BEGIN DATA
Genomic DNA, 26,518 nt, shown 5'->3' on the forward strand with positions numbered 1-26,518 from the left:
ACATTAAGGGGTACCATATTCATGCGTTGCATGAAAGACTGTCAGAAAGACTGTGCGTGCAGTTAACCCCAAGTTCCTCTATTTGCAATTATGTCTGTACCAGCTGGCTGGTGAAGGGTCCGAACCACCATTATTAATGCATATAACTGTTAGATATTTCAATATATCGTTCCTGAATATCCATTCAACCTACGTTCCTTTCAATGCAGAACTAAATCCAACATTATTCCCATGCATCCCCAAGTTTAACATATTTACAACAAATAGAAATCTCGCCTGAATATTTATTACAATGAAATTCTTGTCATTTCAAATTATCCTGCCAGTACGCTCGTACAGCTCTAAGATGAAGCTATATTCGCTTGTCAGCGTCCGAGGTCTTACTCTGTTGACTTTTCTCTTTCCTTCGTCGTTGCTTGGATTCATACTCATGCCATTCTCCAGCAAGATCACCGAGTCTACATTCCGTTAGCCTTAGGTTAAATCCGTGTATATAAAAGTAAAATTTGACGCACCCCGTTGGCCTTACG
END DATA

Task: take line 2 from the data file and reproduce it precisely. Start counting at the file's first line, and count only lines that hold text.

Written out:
ACATTAAGGGGTACCATATTCATGCGTTGCATGAAAGACTGTCAGAAAGACTGTGCGTGCAGTTAACCCCAAGTTCCTCTATTTGCAATTATGTCTGTACCAGCTGGCTGGTGAAGGGTCCGAACCACCATTATTAATGCATATAACTGTTAGATATTTCAATATATCGTTCCTGAATATCCATTCAACCTACGTTCCTTTCAATGCAGAACTAAATCCAACATTATTCCCATGCATCCCCAAGTTTAACATATTTACAACAAATAGAAATCTCGCCTGAATATTTATTACAATGAAATTCTTGTCATTTCAAATTATCCTGCCAGTACGCTCGTACAGCTCTAAGATGAAGCTATATTCGCTTGTCAGCGTCCGAGGTCTTACTCTGTTGACTTTTCTCTTTCCTTCGTCGTTGCTTGGATTCATACTCATGCCATTCTCCAGCAAGATCACCGAGTCTACATTCCGTTAGCCTTAGGTTAAATCCGTGTATATAAAAGTAAAATTTGACGCACCCCGTTGGCCTTACG